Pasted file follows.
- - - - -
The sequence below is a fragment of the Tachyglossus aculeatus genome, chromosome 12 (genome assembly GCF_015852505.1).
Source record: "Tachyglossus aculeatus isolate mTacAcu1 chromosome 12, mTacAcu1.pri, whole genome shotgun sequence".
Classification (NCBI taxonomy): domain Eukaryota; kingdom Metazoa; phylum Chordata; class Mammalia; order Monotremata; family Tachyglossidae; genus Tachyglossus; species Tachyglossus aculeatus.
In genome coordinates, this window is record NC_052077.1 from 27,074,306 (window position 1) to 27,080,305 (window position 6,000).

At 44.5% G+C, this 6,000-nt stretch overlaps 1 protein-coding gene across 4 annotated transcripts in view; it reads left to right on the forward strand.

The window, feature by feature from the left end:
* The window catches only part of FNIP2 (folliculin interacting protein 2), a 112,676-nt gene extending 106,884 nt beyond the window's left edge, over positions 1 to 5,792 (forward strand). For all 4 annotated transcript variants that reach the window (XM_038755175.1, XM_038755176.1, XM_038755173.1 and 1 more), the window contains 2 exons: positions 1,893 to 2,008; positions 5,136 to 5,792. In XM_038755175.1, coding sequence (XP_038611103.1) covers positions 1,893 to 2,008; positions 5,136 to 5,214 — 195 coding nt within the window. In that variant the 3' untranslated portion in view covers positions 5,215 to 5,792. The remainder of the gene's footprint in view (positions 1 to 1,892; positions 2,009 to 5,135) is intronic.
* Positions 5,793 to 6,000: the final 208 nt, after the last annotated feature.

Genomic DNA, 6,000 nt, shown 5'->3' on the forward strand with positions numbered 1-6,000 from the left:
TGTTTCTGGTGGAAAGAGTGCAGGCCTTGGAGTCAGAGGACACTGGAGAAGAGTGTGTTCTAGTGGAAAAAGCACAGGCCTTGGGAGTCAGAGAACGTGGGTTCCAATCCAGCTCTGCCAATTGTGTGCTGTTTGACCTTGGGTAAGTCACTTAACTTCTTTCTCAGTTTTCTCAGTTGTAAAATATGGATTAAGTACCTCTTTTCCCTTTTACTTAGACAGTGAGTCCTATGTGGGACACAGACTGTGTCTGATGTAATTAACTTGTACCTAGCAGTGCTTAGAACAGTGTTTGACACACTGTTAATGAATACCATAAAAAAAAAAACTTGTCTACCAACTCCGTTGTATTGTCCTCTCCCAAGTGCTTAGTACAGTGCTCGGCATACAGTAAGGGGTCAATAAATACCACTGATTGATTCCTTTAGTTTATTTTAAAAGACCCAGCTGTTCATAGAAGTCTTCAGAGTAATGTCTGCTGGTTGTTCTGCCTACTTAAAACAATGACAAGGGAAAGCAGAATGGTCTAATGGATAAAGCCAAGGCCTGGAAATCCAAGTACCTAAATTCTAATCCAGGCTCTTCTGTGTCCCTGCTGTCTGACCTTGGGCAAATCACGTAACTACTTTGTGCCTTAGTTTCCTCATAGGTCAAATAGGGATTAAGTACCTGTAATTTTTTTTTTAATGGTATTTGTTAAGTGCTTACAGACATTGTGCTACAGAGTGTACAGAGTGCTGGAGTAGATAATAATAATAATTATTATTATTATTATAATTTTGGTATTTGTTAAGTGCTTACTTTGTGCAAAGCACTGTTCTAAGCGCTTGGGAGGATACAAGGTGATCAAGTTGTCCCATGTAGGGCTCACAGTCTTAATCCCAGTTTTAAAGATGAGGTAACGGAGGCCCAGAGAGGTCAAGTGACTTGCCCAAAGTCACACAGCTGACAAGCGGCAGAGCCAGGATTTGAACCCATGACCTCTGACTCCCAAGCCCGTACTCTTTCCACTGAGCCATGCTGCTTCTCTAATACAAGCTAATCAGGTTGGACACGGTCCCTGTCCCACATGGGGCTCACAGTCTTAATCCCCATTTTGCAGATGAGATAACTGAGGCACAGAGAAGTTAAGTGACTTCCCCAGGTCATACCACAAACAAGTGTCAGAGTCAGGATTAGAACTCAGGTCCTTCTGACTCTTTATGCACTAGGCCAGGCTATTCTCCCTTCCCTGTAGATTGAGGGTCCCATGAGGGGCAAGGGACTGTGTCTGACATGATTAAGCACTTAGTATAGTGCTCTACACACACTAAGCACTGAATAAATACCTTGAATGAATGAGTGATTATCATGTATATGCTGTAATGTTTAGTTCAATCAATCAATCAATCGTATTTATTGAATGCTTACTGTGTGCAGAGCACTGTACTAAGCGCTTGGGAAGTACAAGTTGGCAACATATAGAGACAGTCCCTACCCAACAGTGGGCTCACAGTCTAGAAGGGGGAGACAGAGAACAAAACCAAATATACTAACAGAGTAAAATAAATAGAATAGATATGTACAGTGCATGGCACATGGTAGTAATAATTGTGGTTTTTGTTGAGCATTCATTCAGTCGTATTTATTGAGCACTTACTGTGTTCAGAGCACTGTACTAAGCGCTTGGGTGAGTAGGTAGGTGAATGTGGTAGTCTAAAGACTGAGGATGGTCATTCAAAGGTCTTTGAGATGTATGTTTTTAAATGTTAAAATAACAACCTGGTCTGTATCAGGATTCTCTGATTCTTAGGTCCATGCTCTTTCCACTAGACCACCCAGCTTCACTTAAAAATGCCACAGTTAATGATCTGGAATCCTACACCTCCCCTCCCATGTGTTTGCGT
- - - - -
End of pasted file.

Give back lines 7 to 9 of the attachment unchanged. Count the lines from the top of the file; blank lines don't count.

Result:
* The window catches only part of FNIP2 (folliculin interacting protein 2), a 112,676-nt gene extending 106,884 nt beyond the window's left edge, over positions 1 to 5,792 (forward strand). For all 4 annotated transcript variants that reach the window (XM_038755175.1, XM_038755176.1, XM_038755173.1 and 1 more), the window contains 2 exons: positions 1,893 to 2,008; positions 5,136 to 5,792. In XM_038755175.1, coding sequence (XP_038611103.1) covers positions 1,893 to 2,008; positions 5,136 to 5,214 — 195 coding nt within the window. In that variant the 3' untranslated portion in view covers positions 5,215 to 5,792. The remainder of the gene's footprint in view (positions 1 to 1,892; positions 2,009 to 5,135) is intronic.
* Positions 5,793 to 6,000: the final 208 nt, after the last annotated feature.

Genomic DNA, 6,000 nt, shown 5'->3' on the forward strand with positions numbered 1-6,000 from the left: